An Israeli strike on Syrian chemical weapons could draw Israel into a confrontation far wider than it might anticipate, IDF Chief of the General Staff Lt.-Gen. Benny Gantz told the Knesset’s Foreign Affairs and Defence Committee yesterday. Gantz said that the dilemma for Israel was identifying the correct moment to take action, if needed, to destroy the chemical weapons and prevent them from falling into the hands of Hezbollah.
Gantz told the Committee that “Assad has control over the [chemical weapon] stockpiles. They have increased their security around the chemical weapons and to our understanding they have not been moved into undesirable hands.”
Gantz also told the Committee that missiles and mortars carrying chemical warheads could still be used against Syrian citizens, despite the regime’s recent assurances to the contrary, and said, “certain parts of those weapon stockpiles could be moved to Hezbollah.”
Both Israel’s prime minister and defence minister have said in recent days that such a move would prompt an Israeli strike. Foreign Minister Avigdor Liberman on Tuesday called it a “casus belli.”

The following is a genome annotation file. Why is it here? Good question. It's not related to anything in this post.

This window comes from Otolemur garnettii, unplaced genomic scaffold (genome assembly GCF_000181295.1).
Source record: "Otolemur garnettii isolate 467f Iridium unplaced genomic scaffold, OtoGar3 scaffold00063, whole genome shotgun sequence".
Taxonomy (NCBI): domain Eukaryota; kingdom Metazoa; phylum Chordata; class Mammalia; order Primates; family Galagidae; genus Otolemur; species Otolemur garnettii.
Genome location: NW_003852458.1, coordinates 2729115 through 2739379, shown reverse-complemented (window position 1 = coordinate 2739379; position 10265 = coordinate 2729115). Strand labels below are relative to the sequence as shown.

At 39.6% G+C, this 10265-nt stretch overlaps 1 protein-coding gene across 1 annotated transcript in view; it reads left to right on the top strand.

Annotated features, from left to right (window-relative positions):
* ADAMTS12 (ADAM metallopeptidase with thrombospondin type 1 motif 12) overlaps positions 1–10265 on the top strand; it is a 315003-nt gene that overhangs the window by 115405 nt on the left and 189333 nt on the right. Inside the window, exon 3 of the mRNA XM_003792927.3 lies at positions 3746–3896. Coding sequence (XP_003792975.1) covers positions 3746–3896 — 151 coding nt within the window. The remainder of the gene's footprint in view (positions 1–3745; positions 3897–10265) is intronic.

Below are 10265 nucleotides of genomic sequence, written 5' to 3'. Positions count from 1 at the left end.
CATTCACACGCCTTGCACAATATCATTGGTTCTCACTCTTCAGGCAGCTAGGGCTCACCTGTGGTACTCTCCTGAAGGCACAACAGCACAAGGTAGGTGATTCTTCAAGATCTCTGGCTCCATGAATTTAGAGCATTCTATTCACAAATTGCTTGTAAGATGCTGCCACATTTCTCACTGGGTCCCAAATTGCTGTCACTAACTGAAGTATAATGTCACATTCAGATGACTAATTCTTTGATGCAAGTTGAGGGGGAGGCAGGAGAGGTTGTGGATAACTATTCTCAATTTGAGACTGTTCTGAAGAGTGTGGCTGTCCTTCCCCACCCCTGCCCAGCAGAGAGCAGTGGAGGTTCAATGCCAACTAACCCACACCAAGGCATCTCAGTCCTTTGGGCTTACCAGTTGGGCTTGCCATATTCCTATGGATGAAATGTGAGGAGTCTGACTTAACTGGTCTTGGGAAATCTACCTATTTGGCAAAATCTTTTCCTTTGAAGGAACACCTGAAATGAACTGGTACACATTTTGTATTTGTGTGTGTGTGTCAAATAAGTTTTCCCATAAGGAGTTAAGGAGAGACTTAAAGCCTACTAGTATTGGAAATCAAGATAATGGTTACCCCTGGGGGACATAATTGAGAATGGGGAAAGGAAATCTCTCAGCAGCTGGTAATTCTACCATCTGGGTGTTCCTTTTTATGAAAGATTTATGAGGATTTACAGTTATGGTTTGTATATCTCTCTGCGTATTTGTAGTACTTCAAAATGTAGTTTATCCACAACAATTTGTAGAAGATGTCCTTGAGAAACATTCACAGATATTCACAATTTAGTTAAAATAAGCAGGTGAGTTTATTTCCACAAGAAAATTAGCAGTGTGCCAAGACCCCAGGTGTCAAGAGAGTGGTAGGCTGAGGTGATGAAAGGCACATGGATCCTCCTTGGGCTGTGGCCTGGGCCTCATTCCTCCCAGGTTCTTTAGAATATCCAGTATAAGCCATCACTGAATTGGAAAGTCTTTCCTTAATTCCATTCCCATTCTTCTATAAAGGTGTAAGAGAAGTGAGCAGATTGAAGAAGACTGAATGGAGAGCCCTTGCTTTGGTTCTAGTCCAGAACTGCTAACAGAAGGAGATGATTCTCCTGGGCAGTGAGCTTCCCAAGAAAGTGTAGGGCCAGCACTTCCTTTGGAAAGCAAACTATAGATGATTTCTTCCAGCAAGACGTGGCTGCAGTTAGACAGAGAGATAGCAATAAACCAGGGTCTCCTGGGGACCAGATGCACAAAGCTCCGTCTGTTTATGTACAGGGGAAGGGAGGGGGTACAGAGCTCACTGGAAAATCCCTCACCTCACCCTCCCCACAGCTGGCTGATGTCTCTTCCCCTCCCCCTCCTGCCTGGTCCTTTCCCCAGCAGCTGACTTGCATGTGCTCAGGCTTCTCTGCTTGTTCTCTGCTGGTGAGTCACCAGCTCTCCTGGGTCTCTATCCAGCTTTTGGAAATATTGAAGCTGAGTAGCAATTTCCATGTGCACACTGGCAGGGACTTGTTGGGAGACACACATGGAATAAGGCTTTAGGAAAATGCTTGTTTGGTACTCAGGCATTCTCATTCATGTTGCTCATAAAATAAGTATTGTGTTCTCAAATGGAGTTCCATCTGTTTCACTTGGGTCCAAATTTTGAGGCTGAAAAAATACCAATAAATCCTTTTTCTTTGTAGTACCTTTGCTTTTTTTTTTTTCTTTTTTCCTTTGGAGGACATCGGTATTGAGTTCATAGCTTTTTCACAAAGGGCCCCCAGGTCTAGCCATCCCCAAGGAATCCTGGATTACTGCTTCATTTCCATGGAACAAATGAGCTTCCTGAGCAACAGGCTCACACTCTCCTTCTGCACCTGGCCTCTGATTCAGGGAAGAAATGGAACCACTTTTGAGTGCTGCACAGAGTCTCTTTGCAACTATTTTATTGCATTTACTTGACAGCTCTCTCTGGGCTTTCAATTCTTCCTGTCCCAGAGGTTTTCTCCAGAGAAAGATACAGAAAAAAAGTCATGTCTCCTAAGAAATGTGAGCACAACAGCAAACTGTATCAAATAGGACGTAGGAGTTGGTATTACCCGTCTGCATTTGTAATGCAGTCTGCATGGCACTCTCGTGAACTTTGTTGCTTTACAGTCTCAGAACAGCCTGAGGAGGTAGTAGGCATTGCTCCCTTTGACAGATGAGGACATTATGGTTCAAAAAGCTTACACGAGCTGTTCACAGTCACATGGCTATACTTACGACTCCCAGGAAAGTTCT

As concern mounts over Syria’s chemical arsenal, Maariv reports that there has been a 70 per cent spike in people collecting gas masks in Israel.
Meanwhile in Syria, President Bashar al-Assad’s forces have launched massive counter assaults in both Aleppo and Damascus. Syrian forces fired artillery and rocket barrages early on Wednesday at the northern Damascus suburb of al-Tel in an attempt to seize the town from rebels, causing mass panic and forcing hundreds of families to flee the area, residents and opposition activists said.
In Aleppo, according to media reports, thousands of Syrian troops have withdrawn from the north-west Idlib province and are moving towards Aleppo which is reportedly being targeted by government fighter jets. The use of jets is seen as a significant escalation in the conflict as they have previously not been deployed.
Tuesday’s violence claimed the lives of more than 100 people in Syria, according to the opposition Local Co-ordination Committees, including 20 in Aleppo. The conflict in Syria, which began in March 2011, has now cost more than 19,000 lives, according to the UK-based Syrian Observatory for Human Rights.